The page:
The ideas of saving, for retirement or otherwise, seem like a world away to many millennials, or if we’re more fair to any young person of any generation. Companies have only recently begun to push the concept of financial wellness; the idea that you need to think about everything from the rate of interest on your credit card to whether you’re planning enough for retirement or knowing just how much their loans are costing them.
For example, people aren’t huge fans of loan reconsolidation companies (the ones that will pay off your loans and then combine them into a lower monthly payment that ends up costing a boat load more). However, Sofi turned this on its head by letting accredited investors (the same ones that can invest in startups via the JOBS act) “invest” in student loan reconsolidation, paying off the loans and offering a reasonable monthly payment. It’s a good investment for the investor, without the loan shark style of those 1800 commercials.
This has also altered the fabric of the retirement industry. Companies like FutureAdvisor, Betterment and Wealthfront have grown by using a combination of computer and human intelligence to invest and re-invest their customers’ money. This is a stark change from calling a financial advisor that would simply make a few moves a year and take a fee off the top. FutureAdvisor, for example, offers free products that automatically evaluate your portfolio and work with you depending on your goals to invest in a particular way. When you invest in your retirement, which may be anywhere from 20 to 40 years away depending on when you start.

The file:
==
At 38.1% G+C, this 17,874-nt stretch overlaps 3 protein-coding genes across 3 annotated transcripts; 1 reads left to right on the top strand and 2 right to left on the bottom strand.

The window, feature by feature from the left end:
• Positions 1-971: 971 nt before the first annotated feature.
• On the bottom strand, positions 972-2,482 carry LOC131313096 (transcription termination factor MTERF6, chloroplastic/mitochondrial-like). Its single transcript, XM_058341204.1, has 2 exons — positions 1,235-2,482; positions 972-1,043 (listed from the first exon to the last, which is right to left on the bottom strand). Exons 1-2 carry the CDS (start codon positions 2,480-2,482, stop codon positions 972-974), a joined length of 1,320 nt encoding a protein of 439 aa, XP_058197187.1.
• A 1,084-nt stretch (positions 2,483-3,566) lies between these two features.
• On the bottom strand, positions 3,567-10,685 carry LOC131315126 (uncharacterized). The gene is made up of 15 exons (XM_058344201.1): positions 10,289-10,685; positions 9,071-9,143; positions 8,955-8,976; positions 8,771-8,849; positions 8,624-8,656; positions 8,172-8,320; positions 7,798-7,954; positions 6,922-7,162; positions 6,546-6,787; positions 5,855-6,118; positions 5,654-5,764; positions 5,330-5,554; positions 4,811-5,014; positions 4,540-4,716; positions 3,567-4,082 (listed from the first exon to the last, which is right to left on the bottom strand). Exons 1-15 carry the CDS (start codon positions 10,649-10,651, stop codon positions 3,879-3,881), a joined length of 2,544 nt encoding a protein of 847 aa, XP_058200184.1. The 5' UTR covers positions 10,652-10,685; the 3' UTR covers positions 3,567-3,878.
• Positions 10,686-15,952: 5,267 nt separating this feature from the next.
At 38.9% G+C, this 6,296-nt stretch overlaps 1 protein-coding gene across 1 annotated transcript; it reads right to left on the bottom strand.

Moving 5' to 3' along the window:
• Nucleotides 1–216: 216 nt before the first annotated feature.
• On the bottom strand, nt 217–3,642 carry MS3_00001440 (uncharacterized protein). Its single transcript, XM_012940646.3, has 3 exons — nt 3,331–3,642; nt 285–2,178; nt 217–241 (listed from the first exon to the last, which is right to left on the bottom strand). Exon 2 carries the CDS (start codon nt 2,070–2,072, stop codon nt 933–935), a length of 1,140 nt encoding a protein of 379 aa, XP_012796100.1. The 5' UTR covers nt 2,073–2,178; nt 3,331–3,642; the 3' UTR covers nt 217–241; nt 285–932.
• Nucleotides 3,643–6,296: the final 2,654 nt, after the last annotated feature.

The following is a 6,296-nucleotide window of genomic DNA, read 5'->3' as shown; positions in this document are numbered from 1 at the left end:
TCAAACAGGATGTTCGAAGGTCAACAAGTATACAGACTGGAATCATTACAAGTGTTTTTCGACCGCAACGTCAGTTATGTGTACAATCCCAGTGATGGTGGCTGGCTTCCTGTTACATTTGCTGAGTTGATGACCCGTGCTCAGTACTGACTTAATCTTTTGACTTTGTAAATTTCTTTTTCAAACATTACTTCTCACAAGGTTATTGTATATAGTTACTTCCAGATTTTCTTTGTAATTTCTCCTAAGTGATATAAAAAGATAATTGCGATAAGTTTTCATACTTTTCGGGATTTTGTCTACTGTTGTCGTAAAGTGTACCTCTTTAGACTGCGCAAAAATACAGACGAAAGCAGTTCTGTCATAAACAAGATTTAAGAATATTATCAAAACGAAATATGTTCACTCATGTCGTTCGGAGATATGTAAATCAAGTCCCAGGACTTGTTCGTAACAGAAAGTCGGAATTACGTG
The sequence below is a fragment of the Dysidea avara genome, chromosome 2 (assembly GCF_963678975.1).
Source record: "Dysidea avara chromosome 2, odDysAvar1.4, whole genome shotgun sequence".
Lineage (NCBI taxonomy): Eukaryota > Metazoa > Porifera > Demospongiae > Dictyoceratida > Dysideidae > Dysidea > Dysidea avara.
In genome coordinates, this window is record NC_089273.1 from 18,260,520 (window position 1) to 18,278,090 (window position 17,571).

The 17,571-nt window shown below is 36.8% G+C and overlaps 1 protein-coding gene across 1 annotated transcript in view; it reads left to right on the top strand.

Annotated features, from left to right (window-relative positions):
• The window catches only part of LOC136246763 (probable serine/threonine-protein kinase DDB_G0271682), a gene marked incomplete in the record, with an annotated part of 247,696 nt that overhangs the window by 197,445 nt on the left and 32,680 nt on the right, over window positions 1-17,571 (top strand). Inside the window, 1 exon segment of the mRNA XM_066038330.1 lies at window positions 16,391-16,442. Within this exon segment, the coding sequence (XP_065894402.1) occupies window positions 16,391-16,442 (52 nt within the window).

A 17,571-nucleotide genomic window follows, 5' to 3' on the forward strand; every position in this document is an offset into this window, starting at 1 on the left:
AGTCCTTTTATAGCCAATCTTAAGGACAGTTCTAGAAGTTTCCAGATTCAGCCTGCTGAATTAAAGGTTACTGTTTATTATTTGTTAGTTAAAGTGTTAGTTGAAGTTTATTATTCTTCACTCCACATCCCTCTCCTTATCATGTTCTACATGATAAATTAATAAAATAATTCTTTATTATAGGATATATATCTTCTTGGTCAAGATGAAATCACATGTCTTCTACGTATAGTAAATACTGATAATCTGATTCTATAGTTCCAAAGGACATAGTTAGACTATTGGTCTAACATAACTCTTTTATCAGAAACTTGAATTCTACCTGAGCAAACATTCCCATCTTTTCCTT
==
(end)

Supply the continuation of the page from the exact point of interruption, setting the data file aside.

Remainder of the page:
This means that FutureAdvisor’s algorithm and investment council work to make the best decisions with your money, which in long-term retirement requires particular diversification of money, rebalancing and “tax-loss harvesting” to avoid losses, in addition to giving you a realistic goal based on what you want to be “paid” a year in retirement. Conversely, they have also just launched FutureGift, which allows you to create a page for people to contribute to your child’s college fund (and every four contributions get you $25). As it’s a smaller amount of money to invest and a smaller goal to reach than your eventual retirement, FutureAdvisor invests it in a different way for a potentially quicker return, much like their college savings program. Though nobody can promise how much or how little your money will increase, it’s a lot better to be intelligent than letting your money sit. FutureGift and College Savings are both free, and the “premium” service, after its three-month trial, costs 0.5% of your investable assets.
The intimidating world of preparing for retirement is also being attacked through barrier to entry. Wealthfront recently lowered their initial investment amount for users to $500, meaning that even the most cash-strapped millennial can start something. Though $500 isn’t going to go far (a good retirement calculator will tell you what to save), it’s a nice option for those who want something in the future to fall back on. Compound interest, even in a totally benign, low-interest account, is still effectively free money.
Even though plenty of people are making fun of the irresponsible millennials and their demands, there may be more myth to how risk-friendly they are. According to a TIME article, the younger generation is superior; millennials apparently have better saving habits than the older generation. Maybe it’s time we stopped making jokes about them being snake people.